Our words are the expressions of our soul. The deepest recesses of the heart are exposed by the words of our mouth. Truly, “out of the abundance of the heart the mouth speaks” (Matt. 12:34). For example, guard your mouth against speaking corrupt words. There is no place in the Christian’s life for profanity, for it exposes a profane heart. Guard your mouth against speaking lies. Half-truths, misdirection and other forms of deception are not a trait of the pure in heart. “Let each one of you speak truth with his neighbor” defines the followers of Jesus (Eph. 4:25). Guard your mouth against angry words. These flow out of a heart that is bitter, resentful and unforgiving. Guard your mouth against speaking false doctrine. The Spirit of truth has spoken truth to us through Christ’s apostles (Jno. 16:13). Therefore, speak “as the oracles of God,” not with the wisdom and will of men (1 Pet. 4:11; Col. 2:8). By cleansing your heart of profanity, deceit, anger and error, your soul will be protected from trouble. That’s what repentance is; changing your heart. Rather than opening wide your mouth to pour out evil things, guard your soul from the troublesome results of an uncontrolled tongue. May we recall and live what the children sing, “Be careful little mouths what you say.”
9 With it we bless our God and Father, and with it we curse men, who have been made in the similitude of God. 10 Out of the same mouth proceed blessing and cursing. My brethren, these things ought not to be so. 11 Does a spring send forth fresh water and bitter from the same opening? 12 Can a fig tree, my brethren, bear olives, or a grapevine bear figs? Thus no spring yields both salt water and fresh.” (James 3:9–12, NKJV)
A double-tongue (we are not talking about how to blow a trumpet) is morally repugnant (“these things ought not to be so”) to God. It ought to be so to us. With it, a person praises God while also speaking harmful criticisms against people. Since our words proceed from our hearts, this is ultimately a condemnation of the duplicitous heart. The self-righteous person is found to be such (see Lk. 18:9-12). Yet, “out of the abundance of the heart the mouth speaks” (Matt. 12:34). The consistency of nature (water, trees and vines) reflects the relationship between the heart and the tongue. Just as James warned of the spiritual instability of the “double-minded man” in James 1:7-8, and exhorted the doubled-minded to purify their hearts in James 4:8, he now warns us of being deceived by our very words. Keep your tongue under the control of truth by keeping your heart under the control of truth.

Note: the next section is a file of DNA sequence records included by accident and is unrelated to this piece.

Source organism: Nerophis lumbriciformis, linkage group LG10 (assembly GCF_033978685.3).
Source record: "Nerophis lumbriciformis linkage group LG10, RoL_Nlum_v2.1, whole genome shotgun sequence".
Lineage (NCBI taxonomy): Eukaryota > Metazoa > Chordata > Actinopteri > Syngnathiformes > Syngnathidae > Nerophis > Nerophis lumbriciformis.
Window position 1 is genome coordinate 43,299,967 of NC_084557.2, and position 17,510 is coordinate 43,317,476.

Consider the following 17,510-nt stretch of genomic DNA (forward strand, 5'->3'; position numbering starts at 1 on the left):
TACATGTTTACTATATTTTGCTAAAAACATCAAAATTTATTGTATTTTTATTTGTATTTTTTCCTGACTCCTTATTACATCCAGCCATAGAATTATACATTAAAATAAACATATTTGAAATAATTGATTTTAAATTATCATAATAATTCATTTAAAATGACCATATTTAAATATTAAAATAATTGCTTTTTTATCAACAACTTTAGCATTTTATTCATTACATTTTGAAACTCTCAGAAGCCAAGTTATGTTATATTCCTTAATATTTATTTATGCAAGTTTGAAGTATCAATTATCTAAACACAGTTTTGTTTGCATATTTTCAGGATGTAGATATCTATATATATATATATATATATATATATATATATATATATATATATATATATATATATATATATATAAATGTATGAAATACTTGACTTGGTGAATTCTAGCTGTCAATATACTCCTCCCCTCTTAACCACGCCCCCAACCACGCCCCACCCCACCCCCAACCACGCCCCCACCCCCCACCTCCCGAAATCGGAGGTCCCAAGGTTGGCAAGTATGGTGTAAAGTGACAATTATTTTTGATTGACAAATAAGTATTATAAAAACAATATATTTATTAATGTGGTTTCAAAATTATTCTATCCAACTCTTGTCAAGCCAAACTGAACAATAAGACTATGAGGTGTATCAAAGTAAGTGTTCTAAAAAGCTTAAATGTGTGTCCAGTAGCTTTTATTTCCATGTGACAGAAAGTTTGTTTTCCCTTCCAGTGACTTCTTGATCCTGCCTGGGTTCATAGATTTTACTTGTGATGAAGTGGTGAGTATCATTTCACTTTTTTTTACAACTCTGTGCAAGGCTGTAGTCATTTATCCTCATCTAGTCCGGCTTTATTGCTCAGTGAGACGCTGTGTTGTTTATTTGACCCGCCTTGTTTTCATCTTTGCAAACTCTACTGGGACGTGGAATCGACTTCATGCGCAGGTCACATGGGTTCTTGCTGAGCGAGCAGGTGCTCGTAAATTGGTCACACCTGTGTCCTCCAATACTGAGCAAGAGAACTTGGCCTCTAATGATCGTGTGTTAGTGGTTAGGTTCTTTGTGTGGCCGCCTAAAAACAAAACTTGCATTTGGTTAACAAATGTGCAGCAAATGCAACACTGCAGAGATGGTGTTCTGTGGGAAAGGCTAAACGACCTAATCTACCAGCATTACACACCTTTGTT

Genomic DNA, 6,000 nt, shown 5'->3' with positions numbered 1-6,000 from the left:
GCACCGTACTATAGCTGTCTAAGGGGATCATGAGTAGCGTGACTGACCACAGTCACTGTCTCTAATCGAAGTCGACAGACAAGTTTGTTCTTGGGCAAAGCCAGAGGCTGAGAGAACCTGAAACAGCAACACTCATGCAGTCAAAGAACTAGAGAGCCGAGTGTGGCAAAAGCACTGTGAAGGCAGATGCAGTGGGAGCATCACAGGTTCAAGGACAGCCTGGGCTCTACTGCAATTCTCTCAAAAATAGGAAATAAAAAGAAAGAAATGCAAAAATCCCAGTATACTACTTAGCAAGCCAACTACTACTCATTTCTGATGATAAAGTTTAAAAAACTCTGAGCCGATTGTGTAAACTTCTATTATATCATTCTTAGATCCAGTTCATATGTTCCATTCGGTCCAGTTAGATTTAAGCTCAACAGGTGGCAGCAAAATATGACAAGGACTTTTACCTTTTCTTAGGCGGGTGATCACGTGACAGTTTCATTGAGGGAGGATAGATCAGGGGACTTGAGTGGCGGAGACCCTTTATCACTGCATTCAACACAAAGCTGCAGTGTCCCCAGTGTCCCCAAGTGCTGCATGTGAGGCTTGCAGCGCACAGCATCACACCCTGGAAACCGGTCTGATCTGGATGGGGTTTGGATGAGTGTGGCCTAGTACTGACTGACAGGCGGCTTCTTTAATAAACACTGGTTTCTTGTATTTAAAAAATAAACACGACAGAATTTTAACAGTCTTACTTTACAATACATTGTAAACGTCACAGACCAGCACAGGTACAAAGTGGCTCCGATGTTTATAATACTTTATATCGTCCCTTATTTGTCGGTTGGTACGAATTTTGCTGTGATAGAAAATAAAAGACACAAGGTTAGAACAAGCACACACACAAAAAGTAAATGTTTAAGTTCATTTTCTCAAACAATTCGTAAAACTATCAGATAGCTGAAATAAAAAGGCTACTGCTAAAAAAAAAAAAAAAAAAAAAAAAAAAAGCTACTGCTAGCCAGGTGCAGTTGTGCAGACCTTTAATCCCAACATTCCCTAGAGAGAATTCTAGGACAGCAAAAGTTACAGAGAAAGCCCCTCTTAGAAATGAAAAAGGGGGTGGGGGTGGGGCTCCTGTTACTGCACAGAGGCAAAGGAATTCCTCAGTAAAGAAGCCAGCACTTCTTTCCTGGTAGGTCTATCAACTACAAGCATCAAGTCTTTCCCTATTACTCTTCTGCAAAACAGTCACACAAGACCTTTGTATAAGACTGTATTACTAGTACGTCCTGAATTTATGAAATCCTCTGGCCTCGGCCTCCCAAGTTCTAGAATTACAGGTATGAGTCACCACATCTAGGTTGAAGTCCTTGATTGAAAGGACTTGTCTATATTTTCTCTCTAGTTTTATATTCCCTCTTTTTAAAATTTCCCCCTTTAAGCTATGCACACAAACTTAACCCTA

7 For every kind of beast and bird, of reptile and creature of the sea, is tamed and has been tamed by mankind. 8 But no man can tame the tongue. It is an unruly evil, full of deadly poison.” (James 3:7–8, NKJV)
By his intellect, cunning and power, man has subdued beast and fowl, reptiles and sea creatures. Fulfilling God’s creative design, human beings “have dominion” over every living creature, subduing it to our will and purposes (Gen. 1:26, 28). Even so, the lion-tamer does not turn his back on the lion, but respects its prowess and power. To emphasis the constant, consistent oversight of our tongues, James says “no man can tame the tongue.” We must continually monitor our tongues in order to rule over the evil it would otherwise unleash. Like the asp, whose venom awaits injection into its victim, the tongue’s poison is potent, poised to inflict its deadly affects upon others. Its poison takes different forms, all of which are evil: Profanity, gossip, tale bearing, backbiting, slander and lies to name a few (Psa. 58:3-5). Control your tongue by diligently guarding your heart. Don’t turn your back on your tongue; it needs constant surveillance.
3 Indeed, we put bits in horses’ mouths that they may obey us, and we turn their whole body. 4 Look also at ships: although they are so large and are driven by fierce winds, they are turned by a very small rudder wherever the pilot desires. 5 Even so the tongue is a little member and boasts great things. See how great a forest a little fire kindles! (James 3:3–5, NKJV)